Review Of "Maimonides And Spinoza: Their Conflicting Views Of Human Nature" By J. Parens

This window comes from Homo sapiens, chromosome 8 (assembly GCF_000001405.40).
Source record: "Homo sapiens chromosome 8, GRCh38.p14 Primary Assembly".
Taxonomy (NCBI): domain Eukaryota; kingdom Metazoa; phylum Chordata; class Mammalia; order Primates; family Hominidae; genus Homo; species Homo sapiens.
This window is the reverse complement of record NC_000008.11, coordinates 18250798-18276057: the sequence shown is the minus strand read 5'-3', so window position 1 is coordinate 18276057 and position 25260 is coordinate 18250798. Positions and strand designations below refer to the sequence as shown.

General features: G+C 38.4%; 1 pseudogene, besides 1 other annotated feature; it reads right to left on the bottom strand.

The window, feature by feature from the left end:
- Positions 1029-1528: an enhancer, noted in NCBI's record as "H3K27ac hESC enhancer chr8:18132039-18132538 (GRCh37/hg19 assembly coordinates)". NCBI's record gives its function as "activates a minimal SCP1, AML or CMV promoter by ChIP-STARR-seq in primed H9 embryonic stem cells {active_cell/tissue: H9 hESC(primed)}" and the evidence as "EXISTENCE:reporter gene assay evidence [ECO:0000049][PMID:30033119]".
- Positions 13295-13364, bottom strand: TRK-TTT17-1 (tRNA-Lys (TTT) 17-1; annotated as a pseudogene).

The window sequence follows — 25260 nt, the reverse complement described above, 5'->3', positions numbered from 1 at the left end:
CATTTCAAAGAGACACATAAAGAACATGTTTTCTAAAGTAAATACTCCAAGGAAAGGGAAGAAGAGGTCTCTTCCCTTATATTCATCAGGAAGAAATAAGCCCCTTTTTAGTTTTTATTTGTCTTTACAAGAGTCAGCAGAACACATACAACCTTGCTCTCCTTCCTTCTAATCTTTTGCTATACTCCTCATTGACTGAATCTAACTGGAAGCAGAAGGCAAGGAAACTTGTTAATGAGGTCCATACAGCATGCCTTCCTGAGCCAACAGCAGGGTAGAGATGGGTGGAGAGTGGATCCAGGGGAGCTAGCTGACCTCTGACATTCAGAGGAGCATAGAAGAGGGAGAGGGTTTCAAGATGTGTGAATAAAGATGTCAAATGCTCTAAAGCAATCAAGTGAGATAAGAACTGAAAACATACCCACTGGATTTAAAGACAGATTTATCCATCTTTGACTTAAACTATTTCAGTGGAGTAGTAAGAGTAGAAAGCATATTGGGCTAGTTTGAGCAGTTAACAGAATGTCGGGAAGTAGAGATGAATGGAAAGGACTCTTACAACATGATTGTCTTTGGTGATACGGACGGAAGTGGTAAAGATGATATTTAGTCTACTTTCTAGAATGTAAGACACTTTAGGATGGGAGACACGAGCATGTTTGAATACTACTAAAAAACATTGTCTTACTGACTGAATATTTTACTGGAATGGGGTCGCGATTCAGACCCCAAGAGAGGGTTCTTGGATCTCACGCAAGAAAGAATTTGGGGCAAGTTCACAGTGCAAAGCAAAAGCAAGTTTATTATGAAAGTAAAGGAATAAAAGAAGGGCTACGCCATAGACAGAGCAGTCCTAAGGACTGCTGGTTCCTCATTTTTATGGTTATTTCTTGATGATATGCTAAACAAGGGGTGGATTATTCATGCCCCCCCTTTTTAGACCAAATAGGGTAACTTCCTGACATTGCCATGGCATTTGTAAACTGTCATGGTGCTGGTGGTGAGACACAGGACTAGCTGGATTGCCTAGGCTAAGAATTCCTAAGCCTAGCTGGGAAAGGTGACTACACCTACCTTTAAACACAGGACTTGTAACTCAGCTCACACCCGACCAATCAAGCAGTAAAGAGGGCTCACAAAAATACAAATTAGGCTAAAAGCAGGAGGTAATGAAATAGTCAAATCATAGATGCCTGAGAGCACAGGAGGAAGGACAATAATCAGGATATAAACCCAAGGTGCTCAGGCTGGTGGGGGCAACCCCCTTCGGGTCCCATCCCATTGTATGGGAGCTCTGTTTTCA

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In this insightful new study, Parens (Univ. of Dallas) challenges the now dominant view of Maimonides as a protomodern forerunner of Spinoza. Parens's careful comparison of Maimonides's The Guide of the Perplexed with Spinoza's Ethics reveals striking differences in their accounts of human nature. For example, the conatus doctrine, which is at the core of Spinoza's teaching on human nature, has no counterpart in Maimonides. Part of the reason Maimonides does not see the need for a principle like conatus to unify the passions is that he does not view the sciences as so radically unified as does Spinoza. Other topics given extensive treatment are reflected in this volume's chapter titles: "Veneration vs. Equality," "Forms vs. Laws of Nature," "Freedom vs. Determinism," "Teleology vs. Imagined Ideal," and "Prudence vs. Imagination." Maimonides and Spinoza calls for a dramatic revision of one's understanding of both philosophers. Parens is also the author of An Islamic Philosophy of Virtuous Religions (2006), and coeditor of the second edition of Medieval Political Philosophy: A Sourcebook (CH, Jan'12, 49-2597). Summing Up: Highly recommended. Graduate students and faculty/researchers.


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